Naming and relationship to other pitches

Since it developed during a period when the spitball was legal and commonly used, and was similarly surprising in its motion, the knuckleball was sometimes called the "dry spitter". Cicotte was widely reported to throw both the knuckleball and a variant on the spitball known as a "shine ball" (because he would "shine" one side of a dirty ball by rubbing it on his uniform). However, Cicotte called the shine ball "a pure freak of the imagination", claiming that he did this to disconcert hitters but that the pitch was still a knuckleball.

Other names for the knuckleball have generally alluded to its motion and slower speed. These include the flutterball, the floater, the dancer, the butterfly ball, the ghostball, and the bug.

The knuckle curve has a somewhat similar name because of the grip used to throw it (also with the knuckles or fingernails), but it is generally thrown harder and with spin. The resulting motion of the pitch more closely resembles a curveball, which explains the combination name. Toad Ramsey, a pitcher from 1885-1890, is credited in some later sources with being the first knuckleballer, apparently based primarily on accounts of how he gripped the ball; however, based on more contemporary descriptions of his pitch as an "immense drop ball", it may be that his pitch was a form of knuckle curve. Two later pitchers, Jesse Haines and Freddie Fitzsimmons, were sometimes characterized as knuckleball pitchers even by their contemporaries, but in their cases this again refers to a harder-thrown, curving pitch that would probably not be called a knuckleball today.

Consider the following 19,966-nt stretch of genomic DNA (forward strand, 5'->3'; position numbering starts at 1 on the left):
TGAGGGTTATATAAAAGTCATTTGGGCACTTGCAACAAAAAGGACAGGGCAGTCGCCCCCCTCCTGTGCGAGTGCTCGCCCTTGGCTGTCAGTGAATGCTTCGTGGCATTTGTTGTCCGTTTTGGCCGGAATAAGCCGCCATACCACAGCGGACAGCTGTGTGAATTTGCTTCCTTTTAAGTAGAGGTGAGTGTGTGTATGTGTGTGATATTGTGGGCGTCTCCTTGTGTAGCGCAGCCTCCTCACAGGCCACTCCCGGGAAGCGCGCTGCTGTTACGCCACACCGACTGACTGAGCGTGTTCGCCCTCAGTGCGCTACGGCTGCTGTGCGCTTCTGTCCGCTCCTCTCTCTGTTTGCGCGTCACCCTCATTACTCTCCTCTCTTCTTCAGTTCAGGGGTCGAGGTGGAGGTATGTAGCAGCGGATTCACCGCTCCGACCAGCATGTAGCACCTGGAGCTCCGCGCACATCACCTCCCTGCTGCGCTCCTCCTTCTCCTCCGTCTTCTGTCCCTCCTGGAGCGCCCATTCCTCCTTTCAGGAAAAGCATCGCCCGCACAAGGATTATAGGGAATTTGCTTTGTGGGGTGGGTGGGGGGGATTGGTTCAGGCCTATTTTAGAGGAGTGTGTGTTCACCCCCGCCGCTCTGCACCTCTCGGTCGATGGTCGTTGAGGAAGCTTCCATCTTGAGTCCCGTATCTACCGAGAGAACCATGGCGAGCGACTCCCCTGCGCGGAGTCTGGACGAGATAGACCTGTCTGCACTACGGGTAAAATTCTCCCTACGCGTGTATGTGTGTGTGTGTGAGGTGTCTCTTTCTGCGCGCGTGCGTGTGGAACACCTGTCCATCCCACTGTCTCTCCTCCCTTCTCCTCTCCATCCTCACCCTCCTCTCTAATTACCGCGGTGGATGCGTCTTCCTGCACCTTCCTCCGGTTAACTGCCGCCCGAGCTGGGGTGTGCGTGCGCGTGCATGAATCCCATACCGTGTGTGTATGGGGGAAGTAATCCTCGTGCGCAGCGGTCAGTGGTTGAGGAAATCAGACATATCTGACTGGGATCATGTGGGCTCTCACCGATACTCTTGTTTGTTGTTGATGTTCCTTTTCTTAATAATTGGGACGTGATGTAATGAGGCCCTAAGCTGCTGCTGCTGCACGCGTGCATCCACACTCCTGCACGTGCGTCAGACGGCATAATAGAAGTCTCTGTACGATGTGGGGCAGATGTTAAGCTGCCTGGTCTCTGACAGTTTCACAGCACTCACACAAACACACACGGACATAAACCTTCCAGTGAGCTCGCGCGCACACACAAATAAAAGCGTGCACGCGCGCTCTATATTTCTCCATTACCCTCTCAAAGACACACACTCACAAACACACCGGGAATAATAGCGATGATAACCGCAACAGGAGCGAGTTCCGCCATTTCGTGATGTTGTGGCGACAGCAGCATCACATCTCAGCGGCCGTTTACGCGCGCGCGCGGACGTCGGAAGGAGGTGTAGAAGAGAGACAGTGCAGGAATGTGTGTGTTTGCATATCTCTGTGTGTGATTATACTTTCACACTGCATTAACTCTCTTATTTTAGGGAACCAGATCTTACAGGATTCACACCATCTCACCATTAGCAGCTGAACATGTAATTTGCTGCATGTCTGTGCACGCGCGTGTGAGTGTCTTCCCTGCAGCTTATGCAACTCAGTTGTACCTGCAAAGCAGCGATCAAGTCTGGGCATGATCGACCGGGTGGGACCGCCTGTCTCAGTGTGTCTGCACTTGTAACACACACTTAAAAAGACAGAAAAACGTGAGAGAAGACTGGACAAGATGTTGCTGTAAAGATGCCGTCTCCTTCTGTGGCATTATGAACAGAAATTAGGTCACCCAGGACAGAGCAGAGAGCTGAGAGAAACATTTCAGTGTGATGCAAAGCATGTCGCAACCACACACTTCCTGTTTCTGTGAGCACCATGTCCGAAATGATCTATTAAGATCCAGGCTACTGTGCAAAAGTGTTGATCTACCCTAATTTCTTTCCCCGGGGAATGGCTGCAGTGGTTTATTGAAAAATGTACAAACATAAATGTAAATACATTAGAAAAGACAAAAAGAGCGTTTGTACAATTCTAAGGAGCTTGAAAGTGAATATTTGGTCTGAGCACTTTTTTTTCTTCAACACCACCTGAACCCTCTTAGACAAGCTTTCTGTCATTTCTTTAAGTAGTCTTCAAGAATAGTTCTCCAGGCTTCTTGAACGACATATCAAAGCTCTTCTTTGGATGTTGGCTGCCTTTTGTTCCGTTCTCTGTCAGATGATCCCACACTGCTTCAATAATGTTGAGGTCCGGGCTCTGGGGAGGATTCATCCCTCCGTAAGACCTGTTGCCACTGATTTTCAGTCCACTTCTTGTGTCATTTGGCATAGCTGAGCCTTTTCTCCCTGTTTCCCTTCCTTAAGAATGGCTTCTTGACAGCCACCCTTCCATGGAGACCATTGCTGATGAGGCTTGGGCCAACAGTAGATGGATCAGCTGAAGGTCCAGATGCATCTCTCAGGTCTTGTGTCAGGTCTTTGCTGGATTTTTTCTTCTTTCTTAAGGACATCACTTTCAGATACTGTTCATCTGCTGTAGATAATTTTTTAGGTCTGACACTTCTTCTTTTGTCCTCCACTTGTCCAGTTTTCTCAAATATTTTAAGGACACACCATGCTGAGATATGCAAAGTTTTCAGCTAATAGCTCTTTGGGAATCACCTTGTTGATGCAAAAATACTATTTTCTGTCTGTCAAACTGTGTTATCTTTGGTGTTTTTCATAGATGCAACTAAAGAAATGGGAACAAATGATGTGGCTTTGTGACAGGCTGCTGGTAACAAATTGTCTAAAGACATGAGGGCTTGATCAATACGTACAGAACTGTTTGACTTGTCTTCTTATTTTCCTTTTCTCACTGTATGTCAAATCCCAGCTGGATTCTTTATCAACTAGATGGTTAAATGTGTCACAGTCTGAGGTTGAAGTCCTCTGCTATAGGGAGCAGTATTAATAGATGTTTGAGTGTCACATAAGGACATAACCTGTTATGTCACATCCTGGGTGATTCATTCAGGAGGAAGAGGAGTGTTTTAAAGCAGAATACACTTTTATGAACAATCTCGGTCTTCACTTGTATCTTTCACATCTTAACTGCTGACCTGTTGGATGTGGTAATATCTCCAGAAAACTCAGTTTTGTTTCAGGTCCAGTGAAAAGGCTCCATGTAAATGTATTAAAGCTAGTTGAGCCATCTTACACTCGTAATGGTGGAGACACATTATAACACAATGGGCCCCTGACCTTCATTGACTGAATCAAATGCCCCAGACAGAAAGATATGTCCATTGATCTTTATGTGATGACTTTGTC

Use of the knuckleball in pitching

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Wilbur_wood.JPG
Famed knuckleballer Wilbur Wood tosses one up

When originally developed, the knuckleball was used by a number of pitchers as simply one pitch in their repertoire, usually as part of changing speeds from their fastball. It is almost never used in a mixed repertoire today, however, and some believe that to throw the knuckleball effectively with some semblance of control over the pitch, one must throw it more or less exclusively. At the same time, pitchers rarely focus on the knuckleball if they have reasonable skill with more standard pitches, so knuckleball pitchers have become quite rare.

However, the knuckleball does provide some advantages to its practitioners. It does not need to be thrown hard (in fact, throwing too hard may diminish its effectiveness), and is therefore less taxing on the arm. This means knuckleball pitchers can throw more innings than orthodox pitchers, and are able to pitch more frequently because they require less time to recover after having pitched. The lower physical strain also gives them the potential for greater career longevity, as some have continued to pitch professionally well into their forties. In addition, some pitchers (such as Jim Bouton) have had success as knuckleballers after their ability to throw hard declined.